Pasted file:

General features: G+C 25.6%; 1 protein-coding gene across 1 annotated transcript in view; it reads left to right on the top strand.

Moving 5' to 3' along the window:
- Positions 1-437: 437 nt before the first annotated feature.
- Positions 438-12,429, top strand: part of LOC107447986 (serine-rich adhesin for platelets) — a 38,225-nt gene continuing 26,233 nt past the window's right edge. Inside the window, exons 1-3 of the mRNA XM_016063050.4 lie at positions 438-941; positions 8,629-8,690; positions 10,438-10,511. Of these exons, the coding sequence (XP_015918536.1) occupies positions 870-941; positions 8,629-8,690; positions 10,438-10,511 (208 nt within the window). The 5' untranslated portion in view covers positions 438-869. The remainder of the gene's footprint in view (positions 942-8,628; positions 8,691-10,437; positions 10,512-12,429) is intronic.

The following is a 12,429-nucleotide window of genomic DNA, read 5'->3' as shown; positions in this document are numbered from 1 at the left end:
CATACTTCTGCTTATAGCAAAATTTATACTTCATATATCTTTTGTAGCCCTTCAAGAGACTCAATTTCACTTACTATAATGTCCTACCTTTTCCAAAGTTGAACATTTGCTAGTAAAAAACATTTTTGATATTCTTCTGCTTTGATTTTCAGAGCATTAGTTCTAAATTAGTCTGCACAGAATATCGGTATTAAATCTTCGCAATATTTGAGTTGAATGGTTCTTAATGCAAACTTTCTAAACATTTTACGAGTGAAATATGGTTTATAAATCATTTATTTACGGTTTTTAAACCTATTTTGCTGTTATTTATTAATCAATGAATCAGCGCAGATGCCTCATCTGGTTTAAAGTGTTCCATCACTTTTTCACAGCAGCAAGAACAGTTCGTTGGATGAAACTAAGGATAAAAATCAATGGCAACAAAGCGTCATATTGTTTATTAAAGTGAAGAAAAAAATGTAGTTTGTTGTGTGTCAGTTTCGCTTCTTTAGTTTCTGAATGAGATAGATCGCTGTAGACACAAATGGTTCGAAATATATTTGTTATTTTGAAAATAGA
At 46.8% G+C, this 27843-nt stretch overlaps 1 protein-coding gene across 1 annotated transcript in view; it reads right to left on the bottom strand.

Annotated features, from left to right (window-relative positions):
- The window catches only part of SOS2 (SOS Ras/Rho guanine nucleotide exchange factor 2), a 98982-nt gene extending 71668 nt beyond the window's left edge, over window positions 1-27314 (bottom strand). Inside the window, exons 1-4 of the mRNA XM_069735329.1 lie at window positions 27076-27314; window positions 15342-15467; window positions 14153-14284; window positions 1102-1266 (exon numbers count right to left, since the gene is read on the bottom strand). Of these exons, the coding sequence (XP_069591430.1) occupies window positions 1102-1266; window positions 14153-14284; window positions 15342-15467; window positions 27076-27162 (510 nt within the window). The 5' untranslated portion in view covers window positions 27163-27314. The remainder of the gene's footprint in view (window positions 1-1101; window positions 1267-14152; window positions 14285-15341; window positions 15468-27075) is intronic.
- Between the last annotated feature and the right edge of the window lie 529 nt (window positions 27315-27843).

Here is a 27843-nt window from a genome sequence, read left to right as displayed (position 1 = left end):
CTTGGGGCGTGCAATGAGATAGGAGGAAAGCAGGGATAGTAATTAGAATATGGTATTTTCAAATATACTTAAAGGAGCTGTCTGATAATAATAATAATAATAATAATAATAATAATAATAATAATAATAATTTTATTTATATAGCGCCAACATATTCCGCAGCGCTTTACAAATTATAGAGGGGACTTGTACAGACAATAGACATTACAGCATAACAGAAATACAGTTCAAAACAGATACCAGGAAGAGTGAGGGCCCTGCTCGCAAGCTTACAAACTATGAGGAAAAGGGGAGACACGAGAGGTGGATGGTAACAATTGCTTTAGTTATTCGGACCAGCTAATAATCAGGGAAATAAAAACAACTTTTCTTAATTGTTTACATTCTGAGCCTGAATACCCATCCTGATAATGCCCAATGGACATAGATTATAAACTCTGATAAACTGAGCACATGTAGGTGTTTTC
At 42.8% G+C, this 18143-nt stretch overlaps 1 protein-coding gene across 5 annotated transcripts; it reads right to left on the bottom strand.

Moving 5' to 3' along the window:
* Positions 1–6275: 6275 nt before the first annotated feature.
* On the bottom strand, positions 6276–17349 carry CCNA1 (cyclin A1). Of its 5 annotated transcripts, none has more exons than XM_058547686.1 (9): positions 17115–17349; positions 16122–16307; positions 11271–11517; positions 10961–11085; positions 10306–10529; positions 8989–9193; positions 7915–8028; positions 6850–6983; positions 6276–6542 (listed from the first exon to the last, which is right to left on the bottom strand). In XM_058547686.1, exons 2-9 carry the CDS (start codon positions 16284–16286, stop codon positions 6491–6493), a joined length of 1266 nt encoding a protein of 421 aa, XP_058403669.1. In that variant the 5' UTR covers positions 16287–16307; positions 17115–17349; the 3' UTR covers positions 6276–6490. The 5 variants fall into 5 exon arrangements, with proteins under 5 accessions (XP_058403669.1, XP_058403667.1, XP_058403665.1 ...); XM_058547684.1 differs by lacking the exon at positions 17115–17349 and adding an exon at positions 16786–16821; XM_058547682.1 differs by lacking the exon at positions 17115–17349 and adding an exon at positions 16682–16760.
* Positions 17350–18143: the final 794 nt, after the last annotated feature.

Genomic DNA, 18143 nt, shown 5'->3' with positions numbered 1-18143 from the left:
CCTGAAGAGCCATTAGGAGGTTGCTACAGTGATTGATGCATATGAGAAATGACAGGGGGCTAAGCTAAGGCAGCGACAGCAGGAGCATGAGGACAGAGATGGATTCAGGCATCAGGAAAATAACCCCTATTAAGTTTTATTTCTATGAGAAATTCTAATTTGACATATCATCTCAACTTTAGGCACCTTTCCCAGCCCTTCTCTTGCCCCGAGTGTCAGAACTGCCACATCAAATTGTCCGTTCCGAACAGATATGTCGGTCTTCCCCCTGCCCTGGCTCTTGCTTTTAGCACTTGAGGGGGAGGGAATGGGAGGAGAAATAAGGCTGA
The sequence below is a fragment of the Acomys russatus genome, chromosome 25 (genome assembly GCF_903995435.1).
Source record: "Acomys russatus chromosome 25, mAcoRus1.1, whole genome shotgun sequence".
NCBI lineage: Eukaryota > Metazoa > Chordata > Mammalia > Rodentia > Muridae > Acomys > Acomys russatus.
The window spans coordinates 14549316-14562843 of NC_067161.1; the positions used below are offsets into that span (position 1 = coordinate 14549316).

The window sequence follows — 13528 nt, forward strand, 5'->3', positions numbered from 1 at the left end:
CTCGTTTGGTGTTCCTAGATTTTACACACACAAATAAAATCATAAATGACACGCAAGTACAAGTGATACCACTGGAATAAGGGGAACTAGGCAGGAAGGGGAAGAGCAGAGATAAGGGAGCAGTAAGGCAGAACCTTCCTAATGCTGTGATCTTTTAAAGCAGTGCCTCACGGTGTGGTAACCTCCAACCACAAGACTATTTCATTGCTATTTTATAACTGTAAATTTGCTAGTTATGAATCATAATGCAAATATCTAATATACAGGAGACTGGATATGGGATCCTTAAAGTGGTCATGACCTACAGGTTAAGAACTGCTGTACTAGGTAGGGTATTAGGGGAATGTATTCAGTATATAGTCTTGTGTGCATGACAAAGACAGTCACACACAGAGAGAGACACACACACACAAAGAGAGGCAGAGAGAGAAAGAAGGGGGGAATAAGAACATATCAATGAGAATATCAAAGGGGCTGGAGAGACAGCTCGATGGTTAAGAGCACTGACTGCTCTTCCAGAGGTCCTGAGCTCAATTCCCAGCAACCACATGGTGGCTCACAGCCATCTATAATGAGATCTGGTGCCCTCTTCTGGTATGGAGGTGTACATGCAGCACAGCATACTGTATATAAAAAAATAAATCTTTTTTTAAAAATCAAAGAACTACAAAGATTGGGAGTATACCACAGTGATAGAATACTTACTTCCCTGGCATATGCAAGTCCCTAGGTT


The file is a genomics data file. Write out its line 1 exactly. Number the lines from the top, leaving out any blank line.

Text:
General features: G+C 25.6%; 1 protein-coding gene across 1 annotated transcript in view; it reads left to right on the top strand.